Last Updated on February 14, 2021
Chilled Tofu with Natto is an arrangement of a typical Japanese dish, hiyayakko (chilled tofu) with natto. It’s a perfect dish to serve for a hot summer! It’s vegan with no-added oil, ready to serve in 10 minutes or less.
What is Natto?
If I need to name one mystery food that hasn’t gained its popularity that it deserves is natto [納豆.] Natto is a traditional Japanese food that is made of fermented soybeans. It’s stringy, slimy, and has a very pungent aroma. Many non-Japanese people don’t even give themselves a chance to try this super healthy, good-for-your-gut food because of the smell and the appearance. But once you pass the oddity, you will certainly appreciate the flavor which is pleasantly nutty and and you can taste the natural sweetness of the soybeans.
In the past post here, I wrote a general idea of what natto is. On the post I mentioned about the fact that natto here in the U.S. is typically sold in unsustainable packages like Styrofoam or plastic-lined paper cup with a plastic film on it. That was the main reason why you haven’t seen any natto creations on our blog. I just couldn’t get over the guilt of consuming those junkie materials just to satisfy my cravings.
Then, I have discovered an alternative!! I found this U.S. (New York) based natto company called NYrture. They really changed my life!
First of all, their natto comes in a glass jar and a metal cap! This itself is already a winner for me! Now, let me talk about the actual products. They have a couple of different products that you can buy. My go-to one is definitely the organic one.
Their natto is never frozen therefore it tastes super fresh and the texture is very fluffy. I can’t find any at nearby grocery stores so I order it online but it still tastes amazingly fresh. As soon as you take the first bite, you can really taste the quality of the soybeans that they use. If you ever tasted any other natto before, you can definitely notice the difference in both quality & taste. In fact, their natto is the only one I don’t mind eating without any seasonings. It’s that good with full of umami flavor comes naturally from the soybeans.
I am so happy that I discover them!
Chilled Tofu (Hiyayakko)
As mentioned in the beginning, chilled tofu (hiyayakko) is a typical Japanese side dish. You can make it with with either silken tofu or firm tofu. It’s a simple dish to prepare. The traditional way is to serve with bonito flakes but since this is a vegan recipe it will be made without. Otherwise, it’s the same simple principals you can follow to prepare any hiyayakko:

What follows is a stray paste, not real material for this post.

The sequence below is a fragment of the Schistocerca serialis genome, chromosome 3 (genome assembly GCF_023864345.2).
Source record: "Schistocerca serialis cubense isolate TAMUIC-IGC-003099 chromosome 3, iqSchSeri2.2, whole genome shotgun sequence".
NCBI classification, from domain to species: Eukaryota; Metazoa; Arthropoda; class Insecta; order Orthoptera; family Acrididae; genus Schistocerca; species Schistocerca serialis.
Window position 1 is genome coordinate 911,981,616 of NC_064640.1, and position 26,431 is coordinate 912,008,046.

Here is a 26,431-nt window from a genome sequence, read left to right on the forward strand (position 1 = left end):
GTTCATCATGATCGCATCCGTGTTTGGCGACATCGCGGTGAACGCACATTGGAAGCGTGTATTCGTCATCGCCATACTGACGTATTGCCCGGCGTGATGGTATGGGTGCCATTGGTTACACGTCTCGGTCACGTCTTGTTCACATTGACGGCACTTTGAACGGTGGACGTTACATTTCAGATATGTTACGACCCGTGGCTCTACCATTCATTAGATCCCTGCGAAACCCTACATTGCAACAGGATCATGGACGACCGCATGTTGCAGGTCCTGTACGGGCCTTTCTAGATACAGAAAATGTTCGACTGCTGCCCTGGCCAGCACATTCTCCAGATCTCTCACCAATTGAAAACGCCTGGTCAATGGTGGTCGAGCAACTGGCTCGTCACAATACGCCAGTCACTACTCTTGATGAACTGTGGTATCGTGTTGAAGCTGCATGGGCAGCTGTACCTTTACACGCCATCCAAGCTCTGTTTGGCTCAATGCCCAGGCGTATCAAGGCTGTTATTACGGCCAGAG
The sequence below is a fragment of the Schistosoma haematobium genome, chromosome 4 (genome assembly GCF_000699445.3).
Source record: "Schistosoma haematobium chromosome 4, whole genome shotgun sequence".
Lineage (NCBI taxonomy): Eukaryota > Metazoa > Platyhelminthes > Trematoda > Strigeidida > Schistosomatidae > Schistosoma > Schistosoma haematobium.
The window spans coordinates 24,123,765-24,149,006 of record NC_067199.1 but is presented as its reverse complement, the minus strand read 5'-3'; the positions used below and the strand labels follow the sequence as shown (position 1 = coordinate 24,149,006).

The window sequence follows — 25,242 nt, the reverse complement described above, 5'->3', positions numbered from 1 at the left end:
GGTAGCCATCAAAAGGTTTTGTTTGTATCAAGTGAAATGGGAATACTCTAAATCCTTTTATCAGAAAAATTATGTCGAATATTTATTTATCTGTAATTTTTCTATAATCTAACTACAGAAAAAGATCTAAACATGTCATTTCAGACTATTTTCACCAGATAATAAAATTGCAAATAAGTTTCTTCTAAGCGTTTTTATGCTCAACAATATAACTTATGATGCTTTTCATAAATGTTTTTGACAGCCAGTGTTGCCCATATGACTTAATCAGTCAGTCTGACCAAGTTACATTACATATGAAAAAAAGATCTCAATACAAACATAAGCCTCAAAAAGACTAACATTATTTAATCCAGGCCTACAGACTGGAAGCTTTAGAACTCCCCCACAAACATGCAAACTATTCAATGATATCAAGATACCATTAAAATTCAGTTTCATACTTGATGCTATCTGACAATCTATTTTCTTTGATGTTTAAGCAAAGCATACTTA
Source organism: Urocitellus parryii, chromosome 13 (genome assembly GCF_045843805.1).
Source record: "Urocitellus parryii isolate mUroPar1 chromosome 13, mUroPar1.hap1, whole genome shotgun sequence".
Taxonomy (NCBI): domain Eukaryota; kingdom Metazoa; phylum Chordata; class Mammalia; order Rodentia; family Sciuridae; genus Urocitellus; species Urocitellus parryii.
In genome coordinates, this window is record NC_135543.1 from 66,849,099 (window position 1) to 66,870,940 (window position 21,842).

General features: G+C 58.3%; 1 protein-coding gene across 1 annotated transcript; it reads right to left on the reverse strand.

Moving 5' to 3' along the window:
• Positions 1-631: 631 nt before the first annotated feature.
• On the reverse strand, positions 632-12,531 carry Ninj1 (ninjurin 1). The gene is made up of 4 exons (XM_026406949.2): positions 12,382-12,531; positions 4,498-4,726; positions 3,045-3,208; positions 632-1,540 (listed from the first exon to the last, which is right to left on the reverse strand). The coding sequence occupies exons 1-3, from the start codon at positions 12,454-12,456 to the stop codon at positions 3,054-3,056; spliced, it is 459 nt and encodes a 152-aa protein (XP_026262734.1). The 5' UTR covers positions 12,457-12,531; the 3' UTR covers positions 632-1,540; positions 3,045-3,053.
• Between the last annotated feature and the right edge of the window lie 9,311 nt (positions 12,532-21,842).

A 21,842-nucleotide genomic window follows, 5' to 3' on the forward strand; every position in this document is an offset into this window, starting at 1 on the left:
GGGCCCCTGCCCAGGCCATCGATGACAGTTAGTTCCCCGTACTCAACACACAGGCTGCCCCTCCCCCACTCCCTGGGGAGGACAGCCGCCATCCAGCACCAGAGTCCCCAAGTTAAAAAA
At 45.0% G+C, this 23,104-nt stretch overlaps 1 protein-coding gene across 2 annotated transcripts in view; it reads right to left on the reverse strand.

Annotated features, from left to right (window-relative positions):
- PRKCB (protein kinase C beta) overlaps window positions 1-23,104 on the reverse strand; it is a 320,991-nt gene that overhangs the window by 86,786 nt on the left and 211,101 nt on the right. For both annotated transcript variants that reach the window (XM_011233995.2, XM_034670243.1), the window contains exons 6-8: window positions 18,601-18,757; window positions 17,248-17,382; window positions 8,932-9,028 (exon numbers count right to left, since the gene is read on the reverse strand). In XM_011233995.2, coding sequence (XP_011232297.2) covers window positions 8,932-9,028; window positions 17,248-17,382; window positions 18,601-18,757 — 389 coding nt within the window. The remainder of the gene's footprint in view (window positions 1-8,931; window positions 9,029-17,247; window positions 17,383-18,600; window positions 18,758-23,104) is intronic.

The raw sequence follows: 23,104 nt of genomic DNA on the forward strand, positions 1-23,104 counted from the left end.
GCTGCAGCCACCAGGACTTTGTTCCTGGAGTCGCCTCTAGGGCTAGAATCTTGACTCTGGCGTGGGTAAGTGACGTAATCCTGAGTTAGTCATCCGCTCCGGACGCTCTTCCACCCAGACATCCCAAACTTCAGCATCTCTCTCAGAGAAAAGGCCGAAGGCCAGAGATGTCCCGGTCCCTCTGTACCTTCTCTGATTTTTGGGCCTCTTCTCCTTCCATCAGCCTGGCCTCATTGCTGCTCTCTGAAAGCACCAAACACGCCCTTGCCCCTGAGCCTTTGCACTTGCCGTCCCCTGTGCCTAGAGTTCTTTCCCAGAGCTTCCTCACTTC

- Soy Sauce
There are some variations and arrangements you can do with toppings and sauce, like this recipe.
For this recipe, you will need only 5 ingredients:
- Silken Tofu
- Soy Sauce
Cut a block of silken carefully not to break a part. Then mix natto with some soy sauce and scallions then place it over the tofu. Top it with more scallions and grated ginger.
The chilled tofu tastes very clean and light but with the toppings like scallions and ginger, it gives nice accents. Not to mention, the pungent aroma and nutty umami from natto comes through as you savor them altogether, and also the texture of natto blends really well with silky texture of tofu. I use soy sauce for the savory seasoning but ponzu could be a good candidate as well if you like a little acidity to the flavor.
Check out other cold tofu recipe and natto post here.
Natto Avocado Toast
Chilled Tofu with Natto
- 1/2 block (8 oz) silken tofu or firm tofu cut in half
- 4 tbsp natto (Japanese fermented soybeans)
- 1 tsp soy sauce (more for serving)
- 1 scallion finely chopped
- 1- inch ginger knob grated
- Place the tofu block (1/4 block per serving) in a small shallow bowl or plate. Set aside.
- In a small bowl, add natto, soy sauce, and a half of the scallion (save the other half for serving.) Use chopsticks and mix in a circular motion until natto is stringy and slightly foamy. Set aside.
- To serve, top the tofu block with natto, the remaining scallions, and ginger. Drizzle a little more soy sauce over the tofu for the finishing touch.
- You can save the remaining tofu (the other half of tofu block) in water. Place the tofu in container, cover with purified water, then keep in the fridge for 2-3 days. Make sure to change water every day or it will spoil quickly!
- Instead of soy sauce, try ponzu sauce for citrusy, tangy accent to the taste.
- As an alternative to ginger, try Japanese yellow mustard or wasabi instead.